Circling back to the decision of earlier this week, the Court in J.B.S. ruled that the entry of a temporary support order which was contested and properly excepted to, does not make the determination of support res judicata.  None of the orders for child support had been made final before the trial court decided that child support was not due and vacated the prior temporary order.  On a different subject, grandmother in the 2020 decision sought to assert that her husband had made more direct assertions of parental control than in the 2019 case.  The Superior Court held that, while custody had been assumed by the grandparents in both cases, none had taken action to terminate the rights of the birth parents.

This is a topic which is likely to be the subject of more litigation.  The constellation of people raising minor children grows by the day.  In some cases, the task is thrust upon the person acting in loco parentis.  In A.S. v. I.S. we observed a stepparent positively asserting legal rights against a natural parent.  So, we can see a line of support responsibility emerging, but it is a fragmented one.  By way of example:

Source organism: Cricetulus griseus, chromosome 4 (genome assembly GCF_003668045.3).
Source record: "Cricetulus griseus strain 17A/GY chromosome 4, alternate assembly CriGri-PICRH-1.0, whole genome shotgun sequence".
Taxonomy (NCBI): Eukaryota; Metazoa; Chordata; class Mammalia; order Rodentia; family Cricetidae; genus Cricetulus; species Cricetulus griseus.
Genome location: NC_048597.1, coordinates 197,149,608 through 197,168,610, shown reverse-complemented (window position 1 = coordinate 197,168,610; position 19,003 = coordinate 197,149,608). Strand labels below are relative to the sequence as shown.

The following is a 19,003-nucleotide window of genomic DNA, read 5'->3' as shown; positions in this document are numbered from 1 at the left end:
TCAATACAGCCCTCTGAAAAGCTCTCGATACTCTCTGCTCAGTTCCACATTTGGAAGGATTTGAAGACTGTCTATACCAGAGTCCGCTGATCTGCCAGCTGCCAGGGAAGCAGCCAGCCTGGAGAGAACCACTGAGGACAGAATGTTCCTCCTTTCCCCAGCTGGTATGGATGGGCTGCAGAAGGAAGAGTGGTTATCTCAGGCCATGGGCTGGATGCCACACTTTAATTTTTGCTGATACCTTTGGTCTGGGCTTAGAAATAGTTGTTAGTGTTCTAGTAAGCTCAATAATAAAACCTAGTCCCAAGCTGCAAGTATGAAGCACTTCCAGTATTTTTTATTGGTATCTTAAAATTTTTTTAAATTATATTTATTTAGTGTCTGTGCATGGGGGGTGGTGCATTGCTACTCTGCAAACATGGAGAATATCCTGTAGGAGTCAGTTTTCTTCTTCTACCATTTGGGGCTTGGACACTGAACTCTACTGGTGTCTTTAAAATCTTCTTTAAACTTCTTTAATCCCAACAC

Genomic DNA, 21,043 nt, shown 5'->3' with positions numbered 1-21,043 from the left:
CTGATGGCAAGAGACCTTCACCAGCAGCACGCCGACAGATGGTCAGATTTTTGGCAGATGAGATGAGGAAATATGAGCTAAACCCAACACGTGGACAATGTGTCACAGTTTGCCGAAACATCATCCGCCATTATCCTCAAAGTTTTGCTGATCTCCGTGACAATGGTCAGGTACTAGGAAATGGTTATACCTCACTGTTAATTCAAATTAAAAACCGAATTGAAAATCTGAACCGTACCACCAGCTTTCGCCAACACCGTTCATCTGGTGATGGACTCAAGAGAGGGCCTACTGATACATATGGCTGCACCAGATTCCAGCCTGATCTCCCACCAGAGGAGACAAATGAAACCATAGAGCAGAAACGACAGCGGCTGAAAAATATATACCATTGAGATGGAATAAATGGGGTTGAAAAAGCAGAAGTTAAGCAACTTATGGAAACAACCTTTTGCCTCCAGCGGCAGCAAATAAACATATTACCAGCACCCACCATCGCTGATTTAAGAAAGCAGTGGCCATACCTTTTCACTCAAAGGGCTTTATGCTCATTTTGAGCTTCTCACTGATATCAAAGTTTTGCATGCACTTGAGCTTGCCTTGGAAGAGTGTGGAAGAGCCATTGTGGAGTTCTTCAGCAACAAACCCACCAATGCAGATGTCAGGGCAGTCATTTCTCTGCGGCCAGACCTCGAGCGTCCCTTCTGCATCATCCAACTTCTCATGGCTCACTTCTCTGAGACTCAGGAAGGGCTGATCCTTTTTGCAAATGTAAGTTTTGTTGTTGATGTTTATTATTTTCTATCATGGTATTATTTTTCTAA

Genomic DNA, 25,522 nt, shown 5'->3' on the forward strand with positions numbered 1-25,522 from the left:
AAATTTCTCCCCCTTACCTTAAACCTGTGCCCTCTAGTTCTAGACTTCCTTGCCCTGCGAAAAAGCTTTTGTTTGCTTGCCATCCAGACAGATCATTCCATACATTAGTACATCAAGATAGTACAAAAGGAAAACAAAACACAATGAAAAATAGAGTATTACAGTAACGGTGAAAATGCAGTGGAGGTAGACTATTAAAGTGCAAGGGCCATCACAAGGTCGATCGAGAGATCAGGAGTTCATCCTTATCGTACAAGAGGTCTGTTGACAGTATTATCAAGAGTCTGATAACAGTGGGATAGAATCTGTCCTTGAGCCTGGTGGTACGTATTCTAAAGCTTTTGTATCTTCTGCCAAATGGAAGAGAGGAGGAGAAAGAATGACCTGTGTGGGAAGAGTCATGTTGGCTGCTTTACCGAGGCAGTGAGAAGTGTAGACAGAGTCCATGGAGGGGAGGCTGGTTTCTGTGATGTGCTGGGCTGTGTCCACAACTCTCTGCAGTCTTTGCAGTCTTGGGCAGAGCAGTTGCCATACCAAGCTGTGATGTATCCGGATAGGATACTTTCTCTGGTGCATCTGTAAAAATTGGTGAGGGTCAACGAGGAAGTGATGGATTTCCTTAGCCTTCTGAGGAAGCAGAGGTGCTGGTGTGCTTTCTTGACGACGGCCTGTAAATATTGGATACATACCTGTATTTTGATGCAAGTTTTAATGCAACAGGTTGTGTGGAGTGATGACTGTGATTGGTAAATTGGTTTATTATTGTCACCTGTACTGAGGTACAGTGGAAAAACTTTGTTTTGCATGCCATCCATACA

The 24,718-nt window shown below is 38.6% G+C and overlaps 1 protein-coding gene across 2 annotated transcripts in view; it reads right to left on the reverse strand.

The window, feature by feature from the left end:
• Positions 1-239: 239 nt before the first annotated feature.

Natural parents voluntarily place their children with grandparents but later revoke that consent and demand the children back.  Grandparents counterclaim for custody and natural parents prevail.  Do grandparents have a support obligation by reason of their counterclaim?

In A.S. v. I.S., if the stepparent loses interest in seeing the child or a court decides that continued contact is not in the child’s best interest, does the support obligation cease as well?

The most recent case seems to turn on the fact that no effort was made to extinguish the rights of the natural parents.  But in the case, it is fairly clear that there is custody litigation between the two grandparents that is quite serious and demonstrates that each aspires to act as parents.  Isn’t the termination question a distinction without a substantive difference?  Suppose both natural parents were long term incarcerated.  It would then be clear that the grandparents are the only “parents” left standing.  They assumed that obligation together.  Isn’t grandma doubly prejudiced because she must employ resources to support the children and defend grandpa’s lawsuits.  To this writer the analogy is closer to L.S.K. v. H.A.N., 813 A.2d 872 (Pa.Super. 2002) where a same sex couple agreed to start a family together using a surrogate.  The Court more or less implied a contract to provide support as condition of that agreement.